Back then I bought an Arduino Mega 2560 and a bunch of other parts including a “shield” used to drive DC motors, loaded the basic test program that blinks a LED into it just to convince myself I could do it and the hardware worked, and then put it on a shelf for “later”. And forgot all about it while I worked on other things, only infrequently looking at the empty tram tracks and thinking “I really should figure out how to make that work.” It’s not like I dislike the work: I enjoy both programming and soldering simple circuits together. I just never could work myself up to starting what I expected to be a fairly major project. It was always: “I’ll work on that after I finish project ‘X’”, but there was always another “X” to occupy me.

Other Lightboards

Up until now I’ve been concentrating on my Kato models as far as DCC conversion goes, and at the same time I’ve only really paid attention to the interior lighting of those cars. Now that I’m working up to large-scale DCC conversion of my non-Kato stock, which is mostly MicroAce and Greenmax at this point, I need to think about lighting the interior of those cars.

And it turns out, they’re pretty much identical. Both MicroAce and Tomix make their own interior lighting kits, and they’re very similar. A third-party company, F&MOKEI also makes lightboards, and claims they work with both manufacturers’ cars. And Greenmax notes compatibility of its cars with Tomix lights (Tomix is far larger a company than MicroAce, so it makes sense they only mention one).


I went off on a tangent this past week. It all started when I asked myself: what gauge wire should I use on my decoders? And the root of that question was thinking that the wire I’d used on my first install, two weeks ago, was too thick. The answer turned out to be less obvious than I thought it would be, and consumed (and is still consuming; I’m not done) a lot of time.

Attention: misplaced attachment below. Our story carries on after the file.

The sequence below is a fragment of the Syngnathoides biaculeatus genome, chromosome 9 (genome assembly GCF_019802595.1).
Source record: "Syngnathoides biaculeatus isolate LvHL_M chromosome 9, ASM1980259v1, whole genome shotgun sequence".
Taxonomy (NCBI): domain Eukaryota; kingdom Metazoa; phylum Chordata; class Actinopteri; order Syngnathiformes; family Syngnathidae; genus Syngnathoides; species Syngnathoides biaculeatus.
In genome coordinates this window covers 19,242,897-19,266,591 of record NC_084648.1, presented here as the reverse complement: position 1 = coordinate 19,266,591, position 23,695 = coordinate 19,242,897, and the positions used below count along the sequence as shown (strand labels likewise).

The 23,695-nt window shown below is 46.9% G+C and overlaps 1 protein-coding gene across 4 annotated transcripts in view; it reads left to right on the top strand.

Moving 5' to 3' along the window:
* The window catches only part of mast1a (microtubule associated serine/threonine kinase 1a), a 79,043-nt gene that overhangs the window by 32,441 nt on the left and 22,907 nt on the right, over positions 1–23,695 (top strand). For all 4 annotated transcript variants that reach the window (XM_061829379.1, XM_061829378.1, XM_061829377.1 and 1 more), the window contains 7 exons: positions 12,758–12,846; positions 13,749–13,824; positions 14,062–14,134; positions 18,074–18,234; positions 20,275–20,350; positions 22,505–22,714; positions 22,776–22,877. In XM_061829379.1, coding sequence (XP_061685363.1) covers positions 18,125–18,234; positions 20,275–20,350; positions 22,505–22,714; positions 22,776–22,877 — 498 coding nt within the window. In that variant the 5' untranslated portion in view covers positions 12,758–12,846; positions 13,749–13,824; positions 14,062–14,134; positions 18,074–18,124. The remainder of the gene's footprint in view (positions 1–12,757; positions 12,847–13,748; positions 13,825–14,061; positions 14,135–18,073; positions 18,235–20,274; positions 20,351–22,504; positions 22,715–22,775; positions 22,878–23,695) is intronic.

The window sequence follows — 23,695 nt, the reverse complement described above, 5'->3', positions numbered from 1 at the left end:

Some More Lighting

Work on the layout continues slowly, but I now have the second lighting unit assembled. The wiring is still rather temporary (the orange extension cord is not a permanent feature). It is working very well, however. My software things the color of the light is around 4150K, or perhaps a bit lower. The intensity is quite good, allowing me to take photos with a fairly large depth of field. The one above was taken at f/8, at 1/50-second exposure. I could easily halve that without using a tripod, or go lower with one. There’s a large amount of glare off the top of the backdrop, apparent in the photo above. You don’t really noticed it standing in front of the layout, because the top of the backdrop is hidden by the edge of the valence.

Let There Be (More) Light

I finally decided to experiment with fluorescent tubes, after living with the track-lighting with CFL (compact fluorescent light) bulbs I’ve used to light the layout for the past two and a half years. I’m sorry I waited this long. The new fixtures, the first of which is shown above, weren’t cheap, about US$90 each by the time you add up all the parts. And they’re fiddly to hang properly given my less than perfect basement ceiling. But I’m getting twice (or more) the light from one 26W bulb that I was from four 14W ones, and it’s much more even lighting. I’m still debating using two tubes on the fixture, although that will raise the cost each substantially.